“Their best album since Exile on Main St!” an FM DJ gushed in 1974 when the Rolling Stones released It’s Only Rock ’n Roll. Only one other new record had come between them, but the implication was clear: that record, Goats Head Soup, was, well, unappetizing. A Stones album with a strummed love-song ballad ripe for AM radio (“Angie”) and a pretty silly song about the demonic underworld (“Dancing with Mr. D.”)? Goats Head Soup had those and more, and looking back, the album feels historic: The mixed response it received from fans and critics alike made it appear as if the Stones had gone overnight from the coolest, possibly greatest, rock and roll band to something less than that—just another big, commercial rock act. Even then, Exile on Main St. cast a huge shadow.
Goats Head Soup didn’t — and still doesn’t — sound like what one would have expected from the Stones after Exile. By the time the album came out, Jagger had hit 30 and Richards was just a few months away from that milestone, and you can hear the impact of that benchmark throughout Goats Head Soup. Jagger was rarely as autumnal in mood as he was in “100 Years Ago” and “Winter. (In the grammatically suspect latter, “The fields has all been brown and fallow/And the springtime take a long way around” sounds like something off a Fairport Convention album.) The dissipated-beauty arrangements match the lyrics nearly note for note. Richards sounds like he’s practically nodding out as he sings “Coming Down Again,” which he’s acknowledged is about drug use, but the song is the most gorgeous buzzkill you’ll ever hear.
The Stones weren’t supposed to be such Debbie Downers on downers, which surely turned off some people at the time. And Goats Head Soup has its missteps: The muddled “Can You Feel the Music” doesn’t know what it wants to be, and for songs that supposedly drool over a hooker and a groupie, respectively, the rockers “Silver Train” and “Star Star” feel anemic and not particularly lascivious.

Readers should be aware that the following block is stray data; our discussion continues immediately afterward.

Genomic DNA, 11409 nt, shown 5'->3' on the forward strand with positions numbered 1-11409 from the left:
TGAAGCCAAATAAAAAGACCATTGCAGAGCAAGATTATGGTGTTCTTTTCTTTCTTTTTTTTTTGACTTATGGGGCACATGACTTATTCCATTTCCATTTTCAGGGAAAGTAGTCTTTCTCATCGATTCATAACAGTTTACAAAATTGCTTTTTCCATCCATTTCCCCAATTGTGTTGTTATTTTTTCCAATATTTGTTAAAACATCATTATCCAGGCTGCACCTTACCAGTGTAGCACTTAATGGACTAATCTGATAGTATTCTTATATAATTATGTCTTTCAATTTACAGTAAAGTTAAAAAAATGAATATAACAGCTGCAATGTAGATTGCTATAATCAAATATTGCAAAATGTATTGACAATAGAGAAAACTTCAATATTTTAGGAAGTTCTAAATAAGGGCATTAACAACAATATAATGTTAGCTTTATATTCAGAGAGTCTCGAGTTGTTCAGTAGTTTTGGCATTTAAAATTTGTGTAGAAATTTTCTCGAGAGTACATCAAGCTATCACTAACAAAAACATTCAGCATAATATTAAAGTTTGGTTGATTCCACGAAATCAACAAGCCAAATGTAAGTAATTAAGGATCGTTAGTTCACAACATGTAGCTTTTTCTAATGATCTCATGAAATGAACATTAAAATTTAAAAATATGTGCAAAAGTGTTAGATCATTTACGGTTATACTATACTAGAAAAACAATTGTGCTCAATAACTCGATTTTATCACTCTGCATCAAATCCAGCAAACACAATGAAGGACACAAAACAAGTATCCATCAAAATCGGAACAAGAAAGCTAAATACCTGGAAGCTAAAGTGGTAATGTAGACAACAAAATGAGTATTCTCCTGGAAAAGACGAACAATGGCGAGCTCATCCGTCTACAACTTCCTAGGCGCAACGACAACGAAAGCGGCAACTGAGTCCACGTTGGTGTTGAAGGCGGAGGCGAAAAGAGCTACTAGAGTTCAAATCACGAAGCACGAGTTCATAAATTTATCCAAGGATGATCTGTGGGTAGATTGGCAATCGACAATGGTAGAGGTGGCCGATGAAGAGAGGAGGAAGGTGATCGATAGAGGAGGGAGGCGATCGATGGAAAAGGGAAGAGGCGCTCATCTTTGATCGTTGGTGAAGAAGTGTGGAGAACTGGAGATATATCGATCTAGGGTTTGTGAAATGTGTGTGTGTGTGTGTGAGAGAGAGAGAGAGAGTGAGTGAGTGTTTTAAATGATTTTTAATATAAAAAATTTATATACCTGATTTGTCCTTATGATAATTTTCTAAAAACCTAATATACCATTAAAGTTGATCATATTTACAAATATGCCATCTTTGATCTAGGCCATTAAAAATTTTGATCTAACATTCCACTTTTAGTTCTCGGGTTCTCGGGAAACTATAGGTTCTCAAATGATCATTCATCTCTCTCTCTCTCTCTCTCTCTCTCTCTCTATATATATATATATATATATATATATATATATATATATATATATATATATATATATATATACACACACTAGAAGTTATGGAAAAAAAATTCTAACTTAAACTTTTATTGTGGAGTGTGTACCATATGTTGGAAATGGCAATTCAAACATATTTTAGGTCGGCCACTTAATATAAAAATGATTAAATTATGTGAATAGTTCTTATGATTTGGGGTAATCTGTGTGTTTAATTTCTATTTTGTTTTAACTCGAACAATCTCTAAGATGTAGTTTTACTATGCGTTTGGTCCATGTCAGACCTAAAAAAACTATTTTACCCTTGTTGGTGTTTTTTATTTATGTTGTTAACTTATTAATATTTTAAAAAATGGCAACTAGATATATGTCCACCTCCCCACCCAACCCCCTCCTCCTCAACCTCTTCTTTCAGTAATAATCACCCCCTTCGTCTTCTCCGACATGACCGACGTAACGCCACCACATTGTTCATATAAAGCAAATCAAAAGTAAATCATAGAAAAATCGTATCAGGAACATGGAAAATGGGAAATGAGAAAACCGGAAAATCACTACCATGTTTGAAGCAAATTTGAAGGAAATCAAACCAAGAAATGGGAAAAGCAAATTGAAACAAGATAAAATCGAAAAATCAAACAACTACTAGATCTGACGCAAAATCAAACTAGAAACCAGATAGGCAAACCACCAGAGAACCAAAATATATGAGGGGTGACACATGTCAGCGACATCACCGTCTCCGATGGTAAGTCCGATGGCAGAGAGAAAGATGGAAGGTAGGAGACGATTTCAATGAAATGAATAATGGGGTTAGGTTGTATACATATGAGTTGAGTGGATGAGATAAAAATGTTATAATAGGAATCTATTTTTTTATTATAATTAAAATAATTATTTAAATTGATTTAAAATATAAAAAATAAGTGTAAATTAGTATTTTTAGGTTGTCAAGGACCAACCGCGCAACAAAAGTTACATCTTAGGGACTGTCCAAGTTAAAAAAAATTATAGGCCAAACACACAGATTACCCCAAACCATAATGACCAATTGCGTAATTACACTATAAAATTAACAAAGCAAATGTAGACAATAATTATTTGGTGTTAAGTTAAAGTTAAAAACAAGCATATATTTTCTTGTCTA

But after ten years of recording, touring and the accompanying excess, the Stones sound burnt out, regretful, melancholic, even at times vulnerable — in other words like human beings, not invincible rock gods. How many times has that happened with them? Not many, which lends the best parts of Goats Head Soup a mesmerizing mood all its own. Adding to the album’s legacy, let’s not forget that “Waiting on a Friend” was born during the making of this record.
As with all such deluxe editions, this latest upgrade of Goats Head Soup comes with various sonic flotsam. The alternate mixes of a few of its songs don’t add terribly much, but the same can’t be said of an instrumental jam on “Dancing with Mr. D,.” which lets you eavesdrop as the band locks into a groove and jams without Jagger. The different take of the grinding, now prescient police-shooting tale “Doo Doo Doo Doo Doo (Heartbreaker}” opens with a folkish acoustic guitar, lending it a very different feel. Revel in the way Jagger wraps his lips around “call me lazy bones” in a piano demo of “100 Years Ago.” Recorded after the sessions for the album, “Scarlet” is messier than the comparatively clean rockers that made it onto Goats Head Soup; credit Jimmy Page, riffing away in the background. (“Criss Cross” and “All the Rage,” the other two unearthed, semi-completed rockers from this period, don’t quite catch fire.)
Originally released as an authorized Stones bootleg early last decade and resurrected for this box, The Brussels Affair was recorded during their fall 1973 European tour following the release of Goats Head Soup. Many of the band’s post-Get Yer Ya-Ya’s Out! concert records are uninspiring or redundant affairs. But starting with a superb mix that practically puts you in the middle of the stage, Charlie Watts’ drums ramming into your skull, The Brussels Affair bristles. On what would be their final tour with Mick Taylor, the band sounds wired and hopped up, as if they’d just awoken from a Goats Head nap: Taylor churns away throughout a more electric “Angie,” and “Doo Doo Doo Doo Doo (Heartbreaker)” sounds volcanic.
Even better, they hurl themselves into their comparatively older material as if those songs were new, too. They were still able to play “Gimme Shelter” with relevant menace, and “Happy” with a sense of desperation (and with Jagger singing along with Richards, which rarely happened on later tours). During the climactic “Street Fighting Man,” they’re so combative that the song almost goes off the rails during its Taylor-driven finale. For the Stones in 1973, maturity called out to them, but vitality was still just a shot away.
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